PNS YelloSno was developed to fill this gap. Photofermented with live purple non-sulfur bacteria (Rhodopseudomonas palustris), it is the first and only simulated marine snow coral diet that is made under naturalistic conditions. That is important, because corals don’t just eat anything that falls on their lips. They indeed show a high level selectivity for what they ingest. They certainly won’t eat common detritus (e.g. fish crap). They might even refuse marine snow that is not enriched with the “right” types of bacteria. For example, they exhibit a strong preference for probiotic rhizobial bacteria such as R. palustris.
Purple non-sulfur bacteria (PNSB) occur widely in nature, including marine habitats. In the ocean, these photosynthetic heterotrophs reside from the surface down to around 150 meters and are most abundant at around 35 meters--right at and just above the export flux zone. PNSB are known to colonize marine snow. And they’re found in the coral gut. Coincidence? We think not.
Like other PNSB, R. palustris is by itself extremely nutritious and has been proposed as a mass produced diet for aquaculture. For example, it boasts a crude protein content of around 72–74%. It is rich in stearic acid and oleic acid. And, it is highly digestible.
Problem is, at their very tiny size of 1.2-2.0 µm, not every filter-feeder can enjoy these microbes. But when they’re grown on a larger particle, creatures such as Christmas tree worms, barnacles, crinoid stars, etc. can capture and consume them with relative ease. That’s what YelloSno is for! The core of the aggregate in this product is a natural (i.e. crustacean and fungal) source of chitin. The medium is rich in minerals, trace elements, polysaccharides and cobalamin.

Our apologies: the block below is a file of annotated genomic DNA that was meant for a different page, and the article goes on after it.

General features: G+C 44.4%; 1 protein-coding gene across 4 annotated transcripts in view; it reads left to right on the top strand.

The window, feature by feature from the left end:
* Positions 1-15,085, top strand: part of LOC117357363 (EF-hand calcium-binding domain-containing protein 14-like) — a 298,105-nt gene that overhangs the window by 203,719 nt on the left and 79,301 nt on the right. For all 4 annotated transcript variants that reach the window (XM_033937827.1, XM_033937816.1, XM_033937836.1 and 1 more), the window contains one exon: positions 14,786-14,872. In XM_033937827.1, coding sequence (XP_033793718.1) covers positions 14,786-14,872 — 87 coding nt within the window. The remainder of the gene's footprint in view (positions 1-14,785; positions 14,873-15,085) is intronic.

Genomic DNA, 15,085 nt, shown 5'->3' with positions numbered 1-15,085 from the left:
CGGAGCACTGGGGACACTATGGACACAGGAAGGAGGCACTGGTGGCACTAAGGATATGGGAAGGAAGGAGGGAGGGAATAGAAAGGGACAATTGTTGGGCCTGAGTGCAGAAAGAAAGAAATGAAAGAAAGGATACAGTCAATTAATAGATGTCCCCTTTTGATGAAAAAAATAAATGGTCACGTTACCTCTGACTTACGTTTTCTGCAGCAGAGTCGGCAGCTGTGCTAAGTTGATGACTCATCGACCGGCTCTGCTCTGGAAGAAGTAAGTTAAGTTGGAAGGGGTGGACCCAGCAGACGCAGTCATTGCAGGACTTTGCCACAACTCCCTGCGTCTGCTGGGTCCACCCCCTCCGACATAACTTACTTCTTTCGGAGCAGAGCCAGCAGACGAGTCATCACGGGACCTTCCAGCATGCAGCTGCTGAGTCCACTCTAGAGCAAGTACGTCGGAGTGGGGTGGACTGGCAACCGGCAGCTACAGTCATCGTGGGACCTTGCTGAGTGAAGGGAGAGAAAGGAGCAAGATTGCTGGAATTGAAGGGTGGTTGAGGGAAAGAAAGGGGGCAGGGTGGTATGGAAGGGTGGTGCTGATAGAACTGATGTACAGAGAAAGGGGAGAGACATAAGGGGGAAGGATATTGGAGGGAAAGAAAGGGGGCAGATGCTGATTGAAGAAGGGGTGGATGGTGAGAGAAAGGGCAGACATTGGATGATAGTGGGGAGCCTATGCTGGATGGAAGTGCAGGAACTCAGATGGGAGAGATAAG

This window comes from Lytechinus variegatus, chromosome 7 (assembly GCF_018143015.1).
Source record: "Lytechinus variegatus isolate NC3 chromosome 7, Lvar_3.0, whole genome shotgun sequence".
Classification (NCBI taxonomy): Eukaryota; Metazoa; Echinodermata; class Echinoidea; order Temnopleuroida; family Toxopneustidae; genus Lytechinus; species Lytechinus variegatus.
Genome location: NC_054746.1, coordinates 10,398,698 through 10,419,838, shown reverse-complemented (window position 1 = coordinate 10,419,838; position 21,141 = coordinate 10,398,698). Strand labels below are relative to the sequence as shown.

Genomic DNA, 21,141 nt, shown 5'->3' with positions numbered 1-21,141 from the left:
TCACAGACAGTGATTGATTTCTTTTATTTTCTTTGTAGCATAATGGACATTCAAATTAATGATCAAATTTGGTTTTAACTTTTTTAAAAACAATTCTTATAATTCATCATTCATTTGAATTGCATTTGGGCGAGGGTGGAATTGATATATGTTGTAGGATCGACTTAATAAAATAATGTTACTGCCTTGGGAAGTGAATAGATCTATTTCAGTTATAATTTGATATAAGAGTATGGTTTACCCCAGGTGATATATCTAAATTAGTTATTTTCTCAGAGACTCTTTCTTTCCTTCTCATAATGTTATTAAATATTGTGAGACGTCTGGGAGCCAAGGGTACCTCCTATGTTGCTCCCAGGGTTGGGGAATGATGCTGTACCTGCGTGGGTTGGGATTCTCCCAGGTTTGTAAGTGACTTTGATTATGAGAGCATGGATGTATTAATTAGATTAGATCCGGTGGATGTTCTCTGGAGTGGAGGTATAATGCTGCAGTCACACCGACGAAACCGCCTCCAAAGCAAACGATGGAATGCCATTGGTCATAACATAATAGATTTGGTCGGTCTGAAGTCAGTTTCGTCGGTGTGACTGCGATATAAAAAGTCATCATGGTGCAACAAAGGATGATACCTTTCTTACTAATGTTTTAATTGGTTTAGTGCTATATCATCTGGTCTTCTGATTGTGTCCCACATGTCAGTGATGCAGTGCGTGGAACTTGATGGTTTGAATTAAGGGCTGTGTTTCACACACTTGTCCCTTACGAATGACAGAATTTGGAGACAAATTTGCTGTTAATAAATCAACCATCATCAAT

Use, dosage and storage
For general use, we recommend small doses of PNS YelloSno (a little bit goes a very long way!) at 1 mL/gallon system water weekly. However, we have used this dose (and higher) in our test systems daily with favorable results. As with all foods, recommended dosage is somewhat arbitrary since every aquarium is built, stocked and maintained differently! We therefore suggest starting with the minimal dose and then slowly increasing dosage (if desired) until best results are achieved.
For best results, we also recommend the following:
Use just after lights-out (i.e. when filter-feeders are most active).
Remove mechanical filter media.
Cut protein skimmers.
Shake the bottle lightly, but not vigorously, as to introduce both large and small aggregates.
Finally, when using live zooplankton foods, you may try gutloading them with YelloSno. This significantly nutritionally enriches feeds such as adult brine shrimp and amphipods. And yes, it can be added to maintain live food cultures as well. For example, this product has been observed to enhance the growth and quality of Daphnia.
One final note: Unlike PNS ProBio, PNS YelloSno is not a live product. Rather, it is heat inactivated just prior to bottling; this preserves the culture at the optimal stage of fermentation (otherwise, the bacteria would simply consume and completely degrade the medium from inside the bottle!). Because the product is hot-filled into special bottles, it is stable and has a fairly long shelf life (be watchful of expiration date on the back label). Nevertheless, it must be capped and refrigerated when not in use!